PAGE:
In the second example, the defender placed the shot perfectly, and the attacker’s vital organs were hit (his eyes and nose). The pepper dispersed properly and brought his actions to a screeching halt. He was incapacitated — literally, his body was incapable of continuing the voluntary actions of attacking or pursuing the defender. He wasn’t inconvenienced, he didn’t choose to stop attacking, he was literally forced to stop attacking because he could not keep his eyes open and he could not even stand up. If you’re ever involved in a defensive gun use (or, for that matter, a defensive pepper spray use) that’s what you would really want to be able to do — cause your attacker to immediately stop their attack. And the only way to guarantee that is to incapacitate their body so that they simply cannot continue, no matter how much they may have wanted to.
In pepper spray, it’s obvious from the results of this test that:
- you have to hit the eyes and/or nose with spray, and
- it has to actually disperse. You can see in the video how the cloud of pepper disperal made it pretty much impossible for the attacker to avoid getting swarmed with the spray, whereas in the first test it looked like there really wasn’t any cloud of dispersal.
With a firearm, the obvious and unavoidable conclusions are that:
- You have to place the shot such that it will hit a vital organ, and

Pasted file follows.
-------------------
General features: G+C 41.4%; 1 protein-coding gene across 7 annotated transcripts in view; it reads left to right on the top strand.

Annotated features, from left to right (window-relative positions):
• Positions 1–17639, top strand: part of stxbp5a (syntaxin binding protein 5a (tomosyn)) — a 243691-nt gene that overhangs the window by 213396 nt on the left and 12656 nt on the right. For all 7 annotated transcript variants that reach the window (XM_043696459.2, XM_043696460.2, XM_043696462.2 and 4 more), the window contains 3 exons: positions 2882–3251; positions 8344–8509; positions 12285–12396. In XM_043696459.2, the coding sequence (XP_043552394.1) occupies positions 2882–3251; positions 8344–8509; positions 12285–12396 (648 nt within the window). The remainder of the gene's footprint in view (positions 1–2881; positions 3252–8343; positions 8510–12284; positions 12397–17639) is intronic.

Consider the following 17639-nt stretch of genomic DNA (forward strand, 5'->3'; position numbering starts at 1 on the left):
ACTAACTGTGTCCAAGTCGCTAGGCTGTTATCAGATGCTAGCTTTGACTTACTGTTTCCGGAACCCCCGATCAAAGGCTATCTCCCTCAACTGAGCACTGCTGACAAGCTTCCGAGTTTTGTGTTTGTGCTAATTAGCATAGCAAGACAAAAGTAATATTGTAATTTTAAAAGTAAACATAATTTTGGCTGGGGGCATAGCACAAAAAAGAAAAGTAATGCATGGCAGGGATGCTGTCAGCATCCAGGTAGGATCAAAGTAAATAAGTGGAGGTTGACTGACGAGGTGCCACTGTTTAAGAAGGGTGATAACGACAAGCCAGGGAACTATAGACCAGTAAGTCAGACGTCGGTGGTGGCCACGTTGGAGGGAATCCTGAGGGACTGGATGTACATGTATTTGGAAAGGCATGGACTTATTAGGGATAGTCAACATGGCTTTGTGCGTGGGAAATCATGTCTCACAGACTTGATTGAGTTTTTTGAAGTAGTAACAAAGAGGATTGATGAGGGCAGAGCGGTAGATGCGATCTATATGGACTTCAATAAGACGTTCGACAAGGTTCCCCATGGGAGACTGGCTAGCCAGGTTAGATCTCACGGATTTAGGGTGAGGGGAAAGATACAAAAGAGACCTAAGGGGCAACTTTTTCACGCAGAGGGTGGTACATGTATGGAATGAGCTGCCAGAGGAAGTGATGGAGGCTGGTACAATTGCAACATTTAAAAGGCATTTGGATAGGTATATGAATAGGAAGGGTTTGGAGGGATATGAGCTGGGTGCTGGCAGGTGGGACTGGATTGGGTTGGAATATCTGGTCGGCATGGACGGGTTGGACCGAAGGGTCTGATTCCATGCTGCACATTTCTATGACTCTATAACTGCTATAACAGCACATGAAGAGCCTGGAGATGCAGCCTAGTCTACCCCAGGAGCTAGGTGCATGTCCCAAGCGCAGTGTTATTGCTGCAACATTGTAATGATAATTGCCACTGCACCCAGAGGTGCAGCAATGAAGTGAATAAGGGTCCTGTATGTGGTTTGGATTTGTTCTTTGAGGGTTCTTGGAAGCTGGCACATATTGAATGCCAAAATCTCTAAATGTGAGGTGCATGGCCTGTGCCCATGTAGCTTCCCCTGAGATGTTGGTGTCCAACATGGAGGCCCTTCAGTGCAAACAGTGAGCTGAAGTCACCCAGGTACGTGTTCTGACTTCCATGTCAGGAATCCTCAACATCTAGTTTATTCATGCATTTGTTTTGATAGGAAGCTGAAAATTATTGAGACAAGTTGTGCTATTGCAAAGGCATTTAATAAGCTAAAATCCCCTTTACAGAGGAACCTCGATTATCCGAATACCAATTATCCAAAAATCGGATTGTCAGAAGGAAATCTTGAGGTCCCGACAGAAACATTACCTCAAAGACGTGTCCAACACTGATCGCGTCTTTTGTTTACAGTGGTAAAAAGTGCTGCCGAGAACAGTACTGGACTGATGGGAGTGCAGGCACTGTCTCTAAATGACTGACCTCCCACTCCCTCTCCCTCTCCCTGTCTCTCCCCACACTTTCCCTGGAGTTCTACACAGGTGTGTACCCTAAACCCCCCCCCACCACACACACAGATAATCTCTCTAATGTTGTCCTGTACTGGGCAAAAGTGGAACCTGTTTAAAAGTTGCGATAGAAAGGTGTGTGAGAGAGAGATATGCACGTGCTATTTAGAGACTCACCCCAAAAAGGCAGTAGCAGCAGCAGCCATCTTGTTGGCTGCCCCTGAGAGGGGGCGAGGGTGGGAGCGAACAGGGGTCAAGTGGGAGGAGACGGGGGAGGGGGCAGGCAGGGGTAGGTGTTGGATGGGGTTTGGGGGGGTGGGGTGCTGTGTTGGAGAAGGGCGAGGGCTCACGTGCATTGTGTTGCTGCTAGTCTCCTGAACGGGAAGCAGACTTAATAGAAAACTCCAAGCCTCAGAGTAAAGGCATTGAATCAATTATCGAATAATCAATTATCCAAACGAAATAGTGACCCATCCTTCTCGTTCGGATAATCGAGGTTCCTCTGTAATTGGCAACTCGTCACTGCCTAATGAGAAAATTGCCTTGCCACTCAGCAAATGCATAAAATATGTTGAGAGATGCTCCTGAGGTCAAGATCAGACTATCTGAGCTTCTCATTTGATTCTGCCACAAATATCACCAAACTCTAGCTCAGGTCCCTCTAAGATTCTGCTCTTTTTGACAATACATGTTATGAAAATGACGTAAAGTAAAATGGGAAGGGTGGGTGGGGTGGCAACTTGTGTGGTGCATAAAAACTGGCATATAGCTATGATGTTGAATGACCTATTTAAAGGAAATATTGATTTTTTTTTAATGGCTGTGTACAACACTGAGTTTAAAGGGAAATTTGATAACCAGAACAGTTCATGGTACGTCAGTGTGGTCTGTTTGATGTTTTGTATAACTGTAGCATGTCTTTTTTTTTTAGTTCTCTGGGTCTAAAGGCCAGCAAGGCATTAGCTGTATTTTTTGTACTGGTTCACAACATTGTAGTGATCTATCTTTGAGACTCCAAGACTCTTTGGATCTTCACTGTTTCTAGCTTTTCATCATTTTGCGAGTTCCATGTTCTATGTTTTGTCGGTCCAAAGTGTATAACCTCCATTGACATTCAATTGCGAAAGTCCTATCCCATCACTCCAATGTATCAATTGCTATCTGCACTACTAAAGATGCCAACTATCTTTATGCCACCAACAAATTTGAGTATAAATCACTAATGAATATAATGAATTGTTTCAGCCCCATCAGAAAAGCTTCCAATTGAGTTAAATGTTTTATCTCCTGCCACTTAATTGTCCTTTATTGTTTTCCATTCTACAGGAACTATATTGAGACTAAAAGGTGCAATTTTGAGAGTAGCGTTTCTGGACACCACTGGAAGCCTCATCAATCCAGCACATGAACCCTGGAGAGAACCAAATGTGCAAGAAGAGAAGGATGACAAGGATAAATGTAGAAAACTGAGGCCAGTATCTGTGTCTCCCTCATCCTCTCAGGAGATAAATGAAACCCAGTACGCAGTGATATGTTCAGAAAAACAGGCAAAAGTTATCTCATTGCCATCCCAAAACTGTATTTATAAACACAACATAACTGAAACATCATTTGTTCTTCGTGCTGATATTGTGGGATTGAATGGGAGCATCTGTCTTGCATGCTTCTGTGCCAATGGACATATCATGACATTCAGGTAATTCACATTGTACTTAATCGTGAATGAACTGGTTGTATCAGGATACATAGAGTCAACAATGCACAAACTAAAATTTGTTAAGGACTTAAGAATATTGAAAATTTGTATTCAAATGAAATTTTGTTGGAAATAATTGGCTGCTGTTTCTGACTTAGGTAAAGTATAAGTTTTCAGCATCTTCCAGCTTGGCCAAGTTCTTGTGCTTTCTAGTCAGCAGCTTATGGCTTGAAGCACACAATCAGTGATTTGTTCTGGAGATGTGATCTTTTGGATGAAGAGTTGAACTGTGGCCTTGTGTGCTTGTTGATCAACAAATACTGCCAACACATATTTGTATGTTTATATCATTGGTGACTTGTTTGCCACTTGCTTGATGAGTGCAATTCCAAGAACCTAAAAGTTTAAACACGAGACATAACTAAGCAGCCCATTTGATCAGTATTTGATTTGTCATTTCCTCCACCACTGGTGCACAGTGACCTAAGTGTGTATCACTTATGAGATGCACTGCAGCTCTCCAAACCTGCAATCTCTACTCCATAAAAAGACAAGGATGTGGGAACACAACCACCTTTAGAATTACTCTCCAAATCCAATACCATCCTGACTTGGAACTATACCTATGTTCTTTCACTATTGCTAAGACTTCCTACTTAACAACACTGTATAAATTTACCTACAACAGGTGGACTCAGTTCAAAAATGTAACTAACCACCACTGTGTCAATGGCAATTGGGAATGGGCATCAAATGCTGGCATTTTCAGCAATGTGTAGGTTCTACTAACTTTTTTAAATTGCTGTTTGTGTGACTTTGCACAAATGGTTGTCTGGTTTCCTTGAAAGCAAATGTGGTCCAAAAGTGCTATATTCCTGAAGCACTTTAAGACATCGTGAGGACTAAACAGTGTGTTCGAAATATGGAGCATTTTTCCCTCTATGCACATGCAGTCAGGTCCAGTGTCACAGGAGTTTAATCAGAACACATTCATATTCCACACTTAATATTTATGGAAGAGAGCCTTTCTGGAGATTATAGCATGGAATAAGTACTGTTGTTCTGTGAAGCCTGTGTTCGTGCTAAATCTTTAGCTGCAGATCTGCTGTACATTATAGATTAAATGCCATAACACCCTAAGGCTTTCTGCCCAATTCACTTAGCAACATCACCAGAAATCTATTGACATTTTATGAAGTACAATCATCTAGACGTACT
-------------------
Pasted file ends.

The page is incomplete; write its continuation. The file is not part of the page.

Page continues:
- the ammo has to perform properly. It has to penetrate deep enough, and expand big enough, that it is capable of doing enough damage to the vital organs that the attacker’s body is incapable of continuing his attack.
A shot that doesn’t hit a vital organ (such as a major artery, or circulatory system organ, or brain or brain stem or upper spinal column), cannot force the body to stop immediately. It may hurt a lot, and the attacker may choose to stop, but they might not choose to stop either (see the aforementioned articles for examples). But a hit on a vital organ gives the attacker no choice — their body will be rendered out of their control. Even so, be aware that the effects may or may not be immediate — even in the case of a major circulatory system hit, the attacker may have enough oxygen in their system that they can control their body for up to 10 or maybe even 15 seconds. That’s a long, long time when you’re engaged in a life-or-death struggle; someone could easily empty the entire contents of a pistol’s magazine in less than 10 seconds.
Similarly, a shot that is placed to hit a vital organ, but doesn’t have the requisite destructive power to actually destroy or substantially damage that organ, may not do you any good in bringing the fight to a quick stop. It may eventually even cause the attacker serious complications or even death, but that’s not your concern — your concern is and should be to bring the fight to the quickest possible stop. If you use ammo that doesn’t penetrate deep enough, or doesn’t expand big enough, it may not damage the organ sufficiently (or even at all!)
Finally, multiple shots increase your chances of scoring a hit on a vital organ. Shoot until the threat stops threatening you (whether voluntarily or through incapacitation, it doesn’t really matter; as soon as the attacker breaks off their attack, you legally must stop shooting them). But as long as the attacker remains a threat, and deadly force is a legal and appropriate response, many self defense advisors and instructors would tell you that you should continue shooting until the threat stops being a threat to you.